This is ABSOLUTELY ridiculous and a good example of why we can’t get people to take gay/trans rights seriously. This is one of the most self-centered and outrageous arguments that I’ve heard in a long time. One might argue that a person should get funding for sex reassignment surgery because it is a condition for which they weren’t responsible. However to ask the public to pay for the removal of a tattoo that the person chose to put on her body, because it now makes her “uncomfortable” is just outrageous. She made the decision to put the tattoo on her body and she paid for it. She has every right to make the decision to have it removed. However, it is up to her to pay for it. As a person with “nine estranged children” she doesn’t exactly sound like a poster girl for the cause of taking responsibility for one’s own actions.Anti-gay/trans crusaders will have a field day with this selfish woman and will use this shameful story with razor sharp precision to attack the gay community as a whole as selfish, shallow, vain, hedonistic, unethical and immoral. With idiots like this woman making the headlines, it is very difficult to argue otherwise regardless of the fact that she is an individual and not representative of the gay/trans community at large. This selfish woman will do more to turn public opinion against gay/trans rights than all the right wing religious nuts and ultra-conservative bigots combined.I for one think it’s high time that we stop loading the gun for our enemies. We’re just making their jobs easier. The next thing you know we’ll just shoot ourselves in the head to save them the trouble of aiming.Let’s Wake up and GROW UP people!
Absolutely. I’m trans, and this has pissed even me off. I have a tattoo I don’t want, a big one, but I will have it removed at my own expense. With the NHS in such an economically diabolical state, this is simply an outrageous waste of money.Tattoo removal, like breast implants and other “cosmetic therapies”, should NOT be paid for by the tax payer. Simple as that. If the NHS could afford it, then fine, but with Herceptin being refused to women, the new daibetes inhaler being ruled too expensive for the NHS and people being allowed to die for financial reasons, this kind of staggering wastefulness is just too much.I can empathise with Tanya, most certainly, but I cannot condone this sort of treatment. I see the financial problems within the NHS, and made a decision to do my bit, and NOT to seek cosmetic treatments. I’ve also planned for my SRS out of my own pocket, it seemed the right thing to do at the present juncture. Just like paying for any other treatment privately.Not desireable, but we have to be pragmatic about this. If our taking up funds, which is our right yes, means even one woman can’t have Herceptin, or a child cannot be kept alive, I want no part of it. A line has to be drawn somewhere, and there are others in more need than I, or any other trans person, out there.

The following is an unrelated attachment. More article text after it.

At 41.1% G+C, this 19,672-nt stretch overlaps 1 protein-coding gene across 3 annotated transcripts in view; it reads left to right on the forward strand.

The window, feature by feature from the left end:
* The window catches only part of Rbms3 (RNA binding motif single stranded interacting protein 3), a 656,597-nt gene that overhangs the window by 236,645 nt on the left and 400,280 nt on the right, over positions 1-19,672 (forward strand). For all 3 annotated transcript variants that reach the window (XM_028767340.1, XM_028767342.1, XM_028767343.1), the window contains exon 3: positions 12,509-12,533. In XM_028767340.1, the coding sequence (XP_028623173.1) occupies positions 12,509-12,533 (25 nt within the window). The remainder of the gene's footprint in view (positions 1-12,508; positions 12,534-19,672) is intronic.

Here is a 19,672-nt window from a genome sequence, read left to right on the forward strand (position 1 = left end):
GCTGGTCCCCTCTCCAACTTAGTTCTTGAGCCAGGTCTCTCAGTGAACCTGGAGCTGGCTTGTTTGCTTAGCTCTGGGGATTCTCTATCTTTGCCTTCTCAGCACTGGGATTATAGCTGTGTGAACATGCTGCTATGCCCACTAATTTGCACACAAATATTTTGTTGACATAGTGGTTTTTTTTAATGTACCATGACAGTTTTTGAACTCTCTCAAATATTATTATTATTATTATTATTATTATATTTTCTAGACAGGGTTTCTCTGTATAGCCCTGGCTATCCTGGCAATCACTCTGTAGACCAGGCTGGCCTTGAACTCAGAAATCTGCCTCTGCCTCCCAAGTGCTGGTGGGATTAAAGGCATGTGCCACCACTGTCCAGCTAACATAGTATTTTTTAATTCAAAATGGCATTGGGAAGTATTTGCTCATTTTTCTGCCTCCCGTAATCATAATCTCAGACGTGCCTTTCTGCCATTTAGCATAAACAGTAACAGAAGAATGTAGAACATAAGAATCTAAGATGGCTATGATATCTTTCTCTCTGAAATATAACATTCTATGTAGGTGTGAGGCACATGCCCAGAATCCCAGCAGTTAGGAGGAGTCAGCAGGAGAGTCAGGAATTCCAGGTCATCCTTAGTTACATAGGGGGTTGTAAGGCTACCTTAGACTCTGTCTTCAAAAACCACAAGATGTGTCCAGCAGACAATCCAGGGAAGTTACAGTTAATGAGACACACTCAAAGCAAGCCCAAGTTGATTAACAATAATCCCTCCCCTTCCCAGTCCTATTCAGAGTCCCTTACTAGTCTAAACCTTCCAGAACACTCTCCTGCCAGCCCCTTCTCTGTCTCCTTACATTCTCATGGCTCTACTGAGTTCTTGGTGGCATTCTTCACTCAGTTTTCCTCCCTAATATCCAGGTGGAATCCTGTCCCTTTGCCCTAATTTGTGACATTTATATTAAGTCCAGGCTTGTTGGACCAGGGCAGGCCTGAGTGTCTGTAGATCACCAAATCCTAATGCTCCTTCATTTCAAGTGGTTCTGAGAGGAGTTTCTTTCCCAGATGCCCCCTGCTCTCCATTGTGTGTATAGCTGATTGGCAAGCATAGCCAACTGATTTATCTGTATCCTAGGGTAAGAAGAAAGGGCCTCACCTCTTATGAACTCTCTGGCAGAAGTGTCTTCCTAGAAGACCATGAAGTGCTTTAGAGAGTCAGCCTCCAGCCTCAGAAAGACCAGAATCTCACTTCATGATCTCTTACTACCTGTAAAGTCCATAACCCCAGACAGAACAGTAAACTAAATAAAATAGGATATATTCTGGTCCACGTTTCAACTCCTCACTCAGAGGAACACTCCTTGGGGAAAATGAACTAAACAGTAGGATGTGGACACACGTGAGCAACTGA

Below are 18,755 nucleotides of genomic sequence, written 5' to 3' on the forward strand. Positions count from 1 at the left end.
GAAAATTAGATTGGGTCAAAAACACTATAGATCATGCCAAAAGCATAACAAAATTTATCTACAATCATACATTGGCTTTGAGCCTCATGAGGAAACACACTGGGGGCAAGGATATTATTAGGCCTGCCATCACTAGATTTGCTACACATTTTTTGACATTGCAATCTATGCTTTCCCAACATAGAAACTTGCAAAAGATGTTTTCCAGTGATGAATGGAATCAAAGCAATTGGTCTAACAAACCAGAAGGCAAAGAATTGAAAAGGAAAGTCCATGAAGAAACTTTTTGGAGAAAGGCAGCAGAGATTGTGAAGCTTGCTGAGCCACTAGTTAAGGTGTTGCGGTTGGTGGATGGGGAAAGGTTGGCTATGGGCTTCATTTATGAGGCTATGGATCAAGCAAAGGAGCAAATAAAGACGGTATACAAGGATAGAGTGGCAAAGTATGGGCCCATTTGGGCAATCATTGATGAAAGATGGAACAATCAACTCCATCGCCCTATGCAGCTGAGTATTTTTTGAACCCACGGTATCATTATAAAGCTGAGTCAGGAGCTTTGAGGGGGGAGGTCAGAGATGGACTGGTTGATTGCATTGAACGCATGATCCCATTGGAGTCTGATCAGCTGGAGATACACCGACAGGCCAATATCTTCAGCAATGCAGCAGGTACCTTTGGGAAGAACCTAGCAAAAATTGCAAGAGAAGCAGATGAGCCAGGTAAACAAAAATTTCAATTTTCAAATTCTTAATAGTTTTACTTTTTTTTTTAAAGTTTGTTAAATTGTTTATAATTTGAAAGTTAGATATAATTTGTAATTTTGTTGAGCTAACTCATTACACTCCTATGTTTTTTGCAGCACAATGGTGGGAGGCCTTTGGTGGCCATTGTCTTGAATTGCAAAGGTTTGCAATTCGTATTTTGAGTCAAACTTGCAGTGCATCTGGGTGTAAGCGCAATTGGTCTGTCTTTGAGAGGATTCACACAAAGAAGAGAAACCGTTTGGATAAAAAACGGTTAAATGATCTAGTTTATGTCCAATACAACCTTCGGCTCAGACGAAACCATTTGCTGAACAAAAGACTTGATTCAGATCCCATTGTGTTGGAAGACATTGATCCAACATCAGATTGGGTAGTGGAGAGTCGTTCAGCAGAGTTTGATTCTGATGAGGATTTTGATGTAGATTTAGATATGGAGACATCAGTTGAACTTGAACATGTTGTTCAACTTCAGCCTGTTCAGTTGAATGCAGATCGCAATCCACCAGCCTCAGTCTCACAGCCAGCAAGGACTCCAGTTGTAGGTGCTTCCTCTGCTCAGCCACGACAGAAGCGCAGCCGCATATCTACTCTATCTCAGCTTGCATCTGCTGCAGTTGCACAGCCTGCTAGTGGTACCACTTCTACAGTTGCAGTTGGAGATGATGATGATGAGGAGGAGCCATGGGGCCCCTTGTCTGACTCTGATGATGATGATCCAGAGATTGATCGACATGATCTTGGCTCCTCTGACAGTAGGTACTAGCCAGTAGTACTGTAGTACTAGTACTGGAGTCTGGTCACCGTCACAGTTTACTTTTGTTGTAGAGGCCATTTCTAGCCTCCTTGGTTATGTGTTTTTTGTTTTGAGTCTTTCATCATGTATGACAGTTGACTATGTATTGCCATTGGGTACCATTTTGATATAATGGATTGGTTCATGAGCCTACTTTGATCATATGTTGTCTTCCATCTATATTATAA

Ah yes, the wonders of socialist drive thru government approved healthcare. While my country tis of thee… is sliding towards a bastion of socialist gimme gimme healthcare (if we do not end up pissing off the rest of the world first.) stories such as this reaffirm my libertarian beliefs, and make me weep as a transsexual female.Just like many of us who were convinced acting macho, tough, ergo more male would cure us, I too have a couple of tattoos that I hope to have removed. Never would I ask that taxpayers finance the removal of a failed attempt at acting male.
Whilst accepting the difficulties in balancing budgets and the seemingly undefendable ‘post-code lottery’ healthcare system. I do feel that there were a number of things exaggerated here. I funded my own surgeries and therefore placed no additional burden on the NHS. This however was not borne out of my wish to be a martyr to a poorly funded/managed healthcare service but to ensure that I had excellent surgery which sadly meant going overseas.But £20,000 for SRS? Who on earth is profiteering? The patient or the healthcare providers (my seven hour operation in Thailand cost six thousand dollars….? As for tattoo removal against ‘Herceptin’ no contest. But then maybe next time someone has need for a chronic upper airways disease brought about by smoking we should consider the cost there or maybe cardiac problems exacerbated by poor diet… Where actually is the line…?Healthcare is a right not a privilege and it should be for all and if the NHS wasn’t so expensive to run then maybe we could do a lot more.As a practitioner I can say with absolute conviction that in every area where I offer a service similar to that which the NHS provides I am less expensive and provide a much more ‘patient oriented service’. The decision to have tattoos removed should be the same as the decision to have them in the first place and that means self funded… But do we know how many tattoos are removed on females in the pursuit of healthcare?Emma
Why should anyone be angry at tanya? Its not her fault. If anyones angry then they should be angry at the NHS.